In the state of nature men may, as the patriarchs did, employ hired servants for the defence of their lives, liberties, and property; and they should pay them reasonable wages. Government was instituted for the purposes of common defence, and those who hold the reins of government have an equitable, natural right to an honorable support from the same principle that ” the laborer is worthy of his hire.” But then the same community which they serve ought to be the assessors of their pay. Governors have no right to seek and take what they please; by this, instead of being content with the station assigned them, that of honorable servants of the society, they would soon become absolute masters, despots, and tyrants. Hence, as a private man has a right to say what wages he will give in his private affairs, so has a community to determine what they will give and grant of their substance for the administration of public affairs. And, in both cases, more are ready to offer their service at the proposed and stipulated price than are able and willing to perform their duty.

In short, it is the greatest absurdity to suppose it in the power of one, or any number of men, at the entering into society, to renounce their essential natural rights, or the means of preserving those rights; when the grand end of civil government, from the very nature of its institution, is for the support, protection, and defence of those very rights; the principal of which, as is before observed, are Life, Liberty, and Property. If men, through fear, fraud, or mistake, should in terms renounce or give up any essential natural right, the eternal law of reason and the grand end of society would absolutely vacate such renunciation. The right to freedom being the gift of God Almighty, it is not in the power of man to alienate this gift and voluntarily become a slave.


II. The Rights of the Colonists as Christians.

These may be best understood by reading and carefully studying the institutes of the great Law Giver and Head of the Christian Church, which are to be found clearly written and promulgated in the New Testament.

[Page 420] By the act of the British Parliament, commonly called the Toleration Act, every subject in England, except Papists, &c., was restored to, and re-established in, his natural right to worship God according to the dictates of his own conscience. And, by the charter of this Province, it is granted, ordained, and established (that is, declared as an original right) that there shall be liberty of conscience allowed in the worship of God to all Christians, except Papists, inhabiting, or which shall inhabit or be resident within, such Province or Territory. Magna Charta itself is in substance but a constrained declaration or proclamation and promulgation in the name of the King, Lords, and Commons, of the sense the latter had of their original, inherent, indefeasible natural rights, as also those of free citizens equally perdurable with the other. That great author, that great jurist, and even that court writer, Mr. Justice Blackstone, holds that this recognition was justly obtained of King John, sword in hand. And peradventure it must be one day, sword in hand, again rescued and preserved from total destruction and oblivion.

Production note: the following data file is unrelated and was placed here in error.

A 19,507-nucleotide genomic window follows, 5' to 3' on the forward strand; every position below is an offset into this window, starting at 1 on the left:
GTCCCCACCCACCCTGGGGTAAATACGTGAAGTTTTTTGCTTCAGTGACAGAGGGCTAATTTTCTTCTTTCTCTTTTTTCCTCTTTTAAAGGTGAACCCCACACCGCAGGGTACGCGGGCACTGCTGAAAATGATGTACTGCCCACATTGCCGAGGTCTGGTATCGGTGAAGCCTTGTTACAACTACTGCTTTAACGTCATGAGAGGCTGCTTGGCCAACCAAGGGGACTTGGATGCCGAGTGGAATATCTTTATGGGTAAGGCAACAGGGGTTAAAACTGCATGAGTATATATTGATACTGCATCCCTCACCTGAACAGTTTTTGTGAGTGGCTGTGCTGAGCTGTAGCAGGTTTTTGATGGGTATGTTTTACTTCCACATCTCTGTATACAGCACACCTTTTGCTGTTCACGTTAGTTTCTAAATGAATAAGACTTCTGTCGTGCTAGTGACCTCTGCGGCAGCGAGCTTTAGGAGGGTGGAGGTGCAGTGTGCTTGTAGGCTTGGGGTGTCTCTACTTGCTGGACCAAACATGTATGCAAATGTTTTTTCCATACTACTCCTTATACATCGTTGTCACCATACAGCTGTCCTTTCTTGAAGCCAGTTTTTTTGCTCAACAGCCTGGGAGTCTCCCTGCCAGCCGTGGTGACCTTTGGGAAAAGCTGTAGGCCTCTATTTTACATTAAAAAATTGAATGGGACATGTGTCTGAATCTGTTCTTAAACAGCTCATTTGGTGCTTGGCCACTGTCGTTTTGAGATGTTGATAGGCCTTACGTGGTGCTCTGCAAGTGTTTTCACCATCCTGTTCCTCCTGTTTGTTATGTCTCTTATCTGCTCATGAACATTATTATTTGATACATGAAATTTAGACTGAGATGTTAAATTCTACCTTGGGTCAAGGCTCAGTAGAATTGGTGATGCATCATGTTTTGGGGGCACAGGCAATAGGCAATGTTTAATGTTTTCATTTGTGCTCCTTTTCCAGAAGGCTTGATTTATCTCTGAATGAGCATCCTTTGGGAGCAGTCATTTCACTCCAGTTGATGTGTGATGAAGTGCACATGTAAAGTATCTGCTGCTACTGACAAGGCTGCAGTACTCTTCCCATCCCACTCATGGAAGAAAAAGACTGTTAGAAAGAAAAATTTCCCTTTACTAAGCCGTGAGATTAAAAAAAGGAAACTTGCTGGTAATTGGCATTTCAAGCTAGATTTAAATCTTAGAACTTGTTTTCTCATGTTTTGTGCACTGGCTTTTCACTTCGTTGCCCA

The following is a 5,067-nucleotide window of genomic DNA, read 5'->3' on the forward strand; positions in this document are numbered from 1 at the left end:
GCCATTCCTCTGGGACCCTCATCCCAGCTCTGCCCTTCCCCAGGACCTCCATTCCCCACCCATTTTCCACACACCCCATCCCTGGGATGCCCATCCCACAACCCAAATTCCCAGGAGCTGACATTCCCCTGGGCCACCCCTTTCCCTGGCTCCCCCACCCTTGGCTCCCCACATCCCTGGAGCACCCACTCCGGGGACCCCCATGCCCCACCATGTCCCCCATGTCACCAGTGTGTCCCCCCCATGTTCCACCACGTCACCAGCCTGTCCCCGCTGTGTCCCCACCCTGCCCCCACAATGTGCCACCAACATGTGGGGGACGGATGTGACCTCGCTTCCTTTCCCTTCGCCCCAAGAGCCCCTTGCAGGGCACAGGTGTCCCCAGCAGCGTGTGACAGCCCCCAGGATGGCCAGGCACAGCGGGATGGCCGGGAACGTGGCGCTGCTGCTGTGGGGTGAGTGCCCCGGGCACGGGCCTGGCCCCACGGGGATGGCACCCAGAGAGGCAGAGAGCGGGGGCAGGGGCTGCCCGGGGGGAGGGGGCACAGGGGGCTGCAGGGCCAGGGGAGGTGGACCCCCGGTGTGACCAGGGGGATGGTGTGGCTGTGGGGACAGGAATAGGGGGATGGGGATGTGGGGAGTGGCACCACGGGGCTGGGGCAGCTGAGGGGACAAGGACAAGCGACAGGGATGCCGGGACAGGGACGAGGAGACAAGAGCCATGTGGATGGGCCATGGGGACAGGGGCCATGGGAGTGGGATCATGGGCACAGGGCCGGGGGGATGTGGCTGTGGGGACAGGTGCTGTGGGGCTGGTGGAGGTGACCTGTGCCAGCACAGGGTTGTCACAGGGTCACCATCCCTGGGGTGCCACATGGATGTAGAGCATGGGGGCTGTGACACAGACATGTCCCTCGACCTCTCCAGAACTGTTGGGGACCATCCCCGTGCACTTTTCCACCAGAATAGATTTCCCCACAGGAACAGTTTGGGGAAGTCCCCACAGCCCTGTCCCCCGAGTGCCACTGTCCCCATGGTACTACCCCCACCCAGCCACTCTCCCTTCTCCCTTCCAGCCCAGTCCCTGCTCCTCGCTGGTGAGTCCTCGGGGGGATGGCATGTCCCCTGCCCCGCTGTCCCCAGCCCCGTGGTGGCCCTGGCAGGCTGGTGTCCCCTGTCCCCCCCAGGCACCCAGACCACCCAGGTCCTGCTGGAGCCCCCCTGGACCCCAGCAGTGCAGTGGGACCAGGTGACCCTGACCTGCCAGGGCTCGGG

III. The Rights of the Colonists as Subjects.

A commonwealth or state is a body politic, or civil society of men, united together to promote their mutual safety and prosperity by means of their union.

The absolute rights of Englishmen and all freemen, in or out of civil society, are principally personal security, personal liberty, and private property.

All persons born in the British American Colonies are, by the laws of God and nature and by the common law of England, exclusive of all charters from the Crown, well entitled, and by acts of the British Parliament are declared to be entitled, to all the natural, essential, inherent, and inseparable rights, liberties, and privileges of subjects born in Great Britain or within the realm. Among those rights are the following, which no man, or body of men, consistently with their own rights as men and citizens, or members of society, can for themselves give up or take away from others.

[Page 421] First, “The first fundamental, positive law of all common wealths or states is the establishing the legislative power. As the first fundamental natural law, also, which is to govern even the legislative power itself, is the preservation of the society.”

Secondly, The Legislative has no right to absolute, arbitrary power over the lives and fortunes of the people; nor can mortals assume a prerogative not only too high for men, but for angels, and therefore reserved for the exercise of the Deity alone.